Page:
Perhaps you saw the first episode of David Attenborough’s Planet Earth II, the documentary I mentioned in my last post, which is currently being screened in Australia on Channel 7. If you didn’t, or even if you did, please turn your mind off other things and take a few minutes to look at this promotional trailer.
Having watched the trailer and before reading on, think about some of the emotions that the scenes evoked. Did you experience awe, joy and amusement for example? Were your feelings more positive after the viewing than before? Do you think that looking at nature content like this improves your general sense of well-being?
These are the kind of questions that the BBC, the producers of Planet Earth II, also posed and sought answers to. They recruited a leading authority on human emotions and well-being, Dacher Keltner to help them.
Based at the University of California, Berkley, Professor Keltner is a social psychologist who is a leader in the study of the biological and evolutionary origins of the positive and benevolent or “prosocial” human emotions such as compassion, love, gratitude, awe, aesthetic pleasure and humour. Apart from his impressive academic publications, he is the author of the best-selling, Born to be Good: The Science of a Meaningful Life. He is co-director of the Greater Good Science Centre (a visit to the Centre’s website is highly recommended).
As some of Keltner’s work has focussed on the impact of nature on our positive and benevolent emotions, he was a very appropriate person to undertake the kind of survey that the BBC required.
The way Keltner and his team went about the task was to sample adult members of TV viewing audiences in the UK, USA, Australia, India, Singapore and South Africa, 7500 people in all. The recruits were assigned randomly to view one of five short video clips: two from Planet Earth II (just like the one you may have just viewed), one showing a montage of news reports, one comprising scenes from a TV drama and the last presenting an excerpt from a DIY instructional video.
Emotional responses before and after viewing the clips were assessed using a questionnaire that measures positive emotions, a stress scale and facial mapping technology that measure a viewer’s subconscious (emotional) facial responses when viewing a video.
The producers of Planet Earth would have been very pleased with the findings of the survey. Watching content from Planet Earth II produced:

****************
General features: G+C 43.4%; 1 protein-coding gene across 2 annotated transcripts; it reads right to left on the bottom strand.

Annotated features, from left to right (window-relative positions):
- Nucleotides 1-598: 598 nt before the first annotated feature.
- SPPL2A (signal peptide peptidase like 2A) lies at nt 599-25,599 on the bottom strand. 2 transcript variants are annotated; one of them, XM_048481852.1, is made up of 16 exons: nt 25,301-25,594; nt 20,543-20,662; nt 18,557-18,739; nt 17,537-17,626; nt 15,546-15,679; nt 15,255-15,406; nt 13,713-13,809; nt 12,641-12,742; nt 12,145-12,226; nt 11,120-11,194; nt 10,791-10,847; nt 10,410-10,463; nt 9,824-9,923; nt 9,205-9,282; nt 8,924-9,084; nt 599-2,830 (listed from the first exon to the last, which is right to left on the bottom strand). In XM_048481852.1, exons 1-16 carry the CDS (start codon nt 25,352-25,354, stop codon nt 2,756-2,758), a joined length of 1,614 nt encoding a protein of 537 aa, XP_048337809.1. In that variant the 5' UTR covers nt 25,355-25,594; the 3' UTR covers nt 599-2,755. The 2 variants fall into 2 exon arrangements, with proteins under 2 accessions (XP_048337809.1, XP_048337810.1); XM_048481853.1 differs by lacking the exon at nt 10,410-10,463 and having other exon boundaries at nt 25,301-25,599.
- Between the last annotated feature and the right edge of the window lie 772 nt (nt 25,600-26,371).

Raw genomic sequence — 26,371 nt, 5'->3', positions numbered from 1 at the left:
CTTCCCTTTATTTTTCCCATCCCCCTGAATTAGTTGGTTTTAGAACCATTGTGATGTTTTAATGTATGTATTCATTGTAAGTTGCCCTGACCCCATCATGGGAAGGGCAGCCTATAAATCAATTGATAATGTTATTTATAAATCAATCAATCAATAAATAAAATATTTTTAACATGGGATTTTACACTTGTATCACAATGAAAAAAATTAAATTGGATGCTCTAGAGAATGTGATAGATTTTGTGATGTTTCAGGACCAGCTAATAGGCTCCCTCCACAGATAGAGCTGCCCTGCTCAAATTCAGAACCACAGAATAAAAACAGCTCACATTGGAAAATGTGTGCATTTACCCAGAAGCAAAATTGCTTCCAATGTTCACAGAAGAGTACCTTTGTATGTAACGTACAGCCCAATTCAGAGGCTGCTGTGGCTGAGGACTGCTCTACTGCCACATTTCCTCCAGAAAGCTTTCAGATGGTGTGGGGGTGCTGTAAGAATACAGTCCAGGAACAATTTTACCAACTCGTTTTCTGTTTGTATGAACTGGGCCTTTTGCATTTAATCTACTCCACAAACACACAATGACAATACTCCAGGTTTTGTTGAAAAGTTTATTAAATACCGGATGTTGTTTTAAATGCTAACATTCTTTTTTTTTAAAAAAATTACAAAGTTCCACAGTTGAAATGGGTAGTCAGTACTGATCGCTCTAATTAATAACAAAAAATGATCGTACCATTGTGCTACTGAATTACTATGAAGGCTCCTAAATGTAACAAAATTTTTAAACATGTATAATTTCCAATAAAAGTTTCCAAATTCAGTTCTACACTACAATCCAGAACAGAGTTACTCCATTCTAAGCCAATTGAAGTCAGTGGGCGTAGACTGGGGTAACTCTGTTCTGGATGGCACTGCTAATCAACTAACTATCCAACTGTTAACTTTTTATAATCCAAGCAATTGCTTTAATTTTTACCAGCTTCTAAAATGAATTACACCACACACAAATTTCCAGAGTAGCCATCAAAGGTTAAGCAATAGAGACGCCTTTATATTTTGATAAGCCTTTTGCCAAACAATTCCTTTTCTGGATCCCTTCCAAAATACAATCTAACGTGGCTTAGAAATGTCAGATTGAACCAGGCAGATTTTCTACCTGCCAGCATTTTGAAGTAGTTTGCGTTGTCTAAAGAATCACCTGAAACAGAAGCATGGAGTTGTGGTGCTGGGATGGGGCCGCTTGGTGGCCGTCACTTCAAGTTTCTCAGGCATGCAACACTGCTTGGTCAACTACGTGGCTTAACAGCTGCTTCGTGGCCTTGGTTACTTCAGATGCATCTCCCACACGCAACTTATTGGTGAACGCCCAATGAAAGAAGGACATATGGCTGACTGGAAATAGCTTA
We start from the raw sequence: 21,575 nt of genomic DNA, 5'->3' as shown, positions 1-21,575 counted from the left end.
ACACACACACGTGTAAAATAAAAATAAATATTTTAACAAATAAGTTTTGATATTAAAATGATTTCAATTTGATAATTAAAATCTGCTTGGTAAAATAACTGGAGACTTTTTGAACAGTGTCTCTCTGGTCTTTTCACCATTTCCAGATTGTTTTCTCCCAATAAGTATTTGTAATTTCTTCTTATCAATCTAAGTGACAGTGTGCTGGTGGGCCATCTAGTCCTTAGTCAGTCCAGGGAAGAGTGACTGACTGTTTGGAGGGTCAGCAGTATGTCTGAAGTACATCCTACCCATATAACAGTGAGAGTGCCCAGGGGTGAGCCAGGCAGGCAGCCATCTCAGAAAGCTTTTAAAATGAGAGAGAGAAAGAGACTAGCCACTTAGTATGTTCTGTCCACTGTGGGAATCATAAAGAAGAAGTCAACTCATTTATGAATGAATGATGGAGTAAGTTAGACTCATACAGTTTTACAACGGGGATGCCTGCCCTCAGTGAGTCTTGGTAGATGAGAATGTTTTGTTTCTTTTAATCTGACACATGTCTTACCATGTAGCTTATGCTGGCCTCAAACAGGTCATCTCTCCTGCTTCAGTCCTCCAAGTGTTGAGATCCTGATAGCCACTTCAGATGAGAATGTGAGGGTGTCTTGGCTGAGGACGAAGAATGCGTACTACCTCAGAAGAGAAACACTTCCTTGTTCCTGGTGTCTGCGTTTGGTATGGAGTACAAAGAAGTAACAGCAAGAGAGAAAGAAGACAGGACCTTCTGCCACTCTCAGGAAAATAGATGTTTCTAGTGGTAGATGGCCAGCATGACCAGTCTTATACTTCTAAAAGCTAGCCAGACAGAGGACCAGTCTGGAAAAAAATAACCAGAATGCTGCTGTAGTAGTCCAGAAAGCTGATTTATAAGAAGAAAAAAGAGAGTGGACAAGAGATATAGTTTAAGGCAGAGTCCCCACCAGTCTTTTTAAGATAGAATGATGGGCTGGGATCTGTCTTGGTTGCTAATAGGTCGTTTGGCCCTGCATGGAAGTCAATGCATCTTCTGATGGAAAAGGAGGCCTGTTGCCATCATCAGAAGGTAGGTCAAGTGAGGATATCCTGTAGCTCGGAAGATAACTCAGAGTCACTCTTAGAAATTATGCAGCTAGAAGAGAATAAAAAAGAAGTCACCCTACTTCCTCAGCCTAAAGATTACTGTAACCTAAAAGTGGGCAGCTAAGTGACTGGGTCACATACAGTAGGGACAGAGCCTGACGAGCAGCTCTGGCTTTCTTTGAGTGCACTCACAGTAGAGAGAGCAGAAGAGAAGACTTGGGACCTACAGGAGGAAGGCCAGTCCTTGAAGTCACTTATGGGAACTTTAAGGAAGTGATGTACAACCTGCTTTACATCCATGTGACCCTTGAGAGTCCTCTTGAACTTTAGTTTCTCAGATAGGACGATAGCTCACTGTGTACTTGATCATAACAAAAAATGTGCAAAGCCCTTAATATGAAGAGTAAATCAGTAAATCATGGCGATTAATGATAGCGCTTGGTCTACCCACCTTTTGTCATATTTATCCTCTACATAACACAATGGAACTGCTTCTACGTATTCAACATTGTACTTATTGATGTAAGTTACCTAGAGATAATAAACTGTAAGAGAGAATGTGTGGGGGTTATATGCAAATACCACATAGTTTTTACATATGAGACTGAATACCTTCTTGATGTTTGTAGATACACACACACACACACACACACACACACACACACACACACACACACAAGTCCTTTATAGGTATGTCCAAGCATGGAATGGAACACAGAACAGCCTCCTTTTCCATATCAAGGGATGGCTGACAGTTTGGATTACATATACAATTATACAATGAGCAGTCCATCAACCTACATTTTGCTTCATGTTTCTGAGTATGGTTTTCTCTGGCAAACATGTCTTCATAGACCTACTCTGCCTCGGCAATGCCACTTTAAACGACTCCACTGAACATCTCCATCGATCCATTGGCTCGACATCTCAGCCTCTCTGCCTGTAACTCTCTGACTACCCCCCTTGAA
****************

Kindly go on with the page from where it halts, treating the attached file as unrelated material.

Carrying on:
- significant increases in feelings of awe, contentedness, joy, amusement and curiosity, but
- reduced feelings of tiredness, anger and stress.
Some fancy statistical analyses demonstrated that these effects could indeed be traced to the kind of content viewed – natural history versus that in the control clips.
It is unlikely that Keltner and his colleague would have been surprised by their results. Evidence from 150 or so studies give scientists strong grounds for believing that exposure to nature, whether direct or via media of one kind and another, reduces stress, increases calm and improves mental efficiency and creativity.
There is also growing evidence that contact with nature produces “elevating” effects whereby our minds are expanded, our morality strengthened and our concern for others deepened. In short, “nature makes us nicer” (as well happier and smarter).
Given this scientific reality, why is it such a struggle to get people to listen to the message and to take advantage of it, especially as tapping into the reality can be done so easily? One minute of gazing at a stand of Tasmanian eucalypts in a university campus was all it took to heighten feelings of awe in young adults – feelings that were associated with a display of diminished self-centredness and heightened ethical sensitivity.
There is no suggestion here that a minute of immersion in nature is all it takes to change a person’s long term well-being and attitude to others. But the finding does demonstrate just how responsive the human brain is to the sensory richness, beauty, awesomeness, limitless diversity and, yes, humour of nature.
Keltner would agree, I am sure, that a worthwhile step towards “elevating” individual human behaviour and creating less violent and more compassionate human societies is to enhance people’s connectedness with the natural world.
And we need to be taking such steps in today’s world. Do you agree?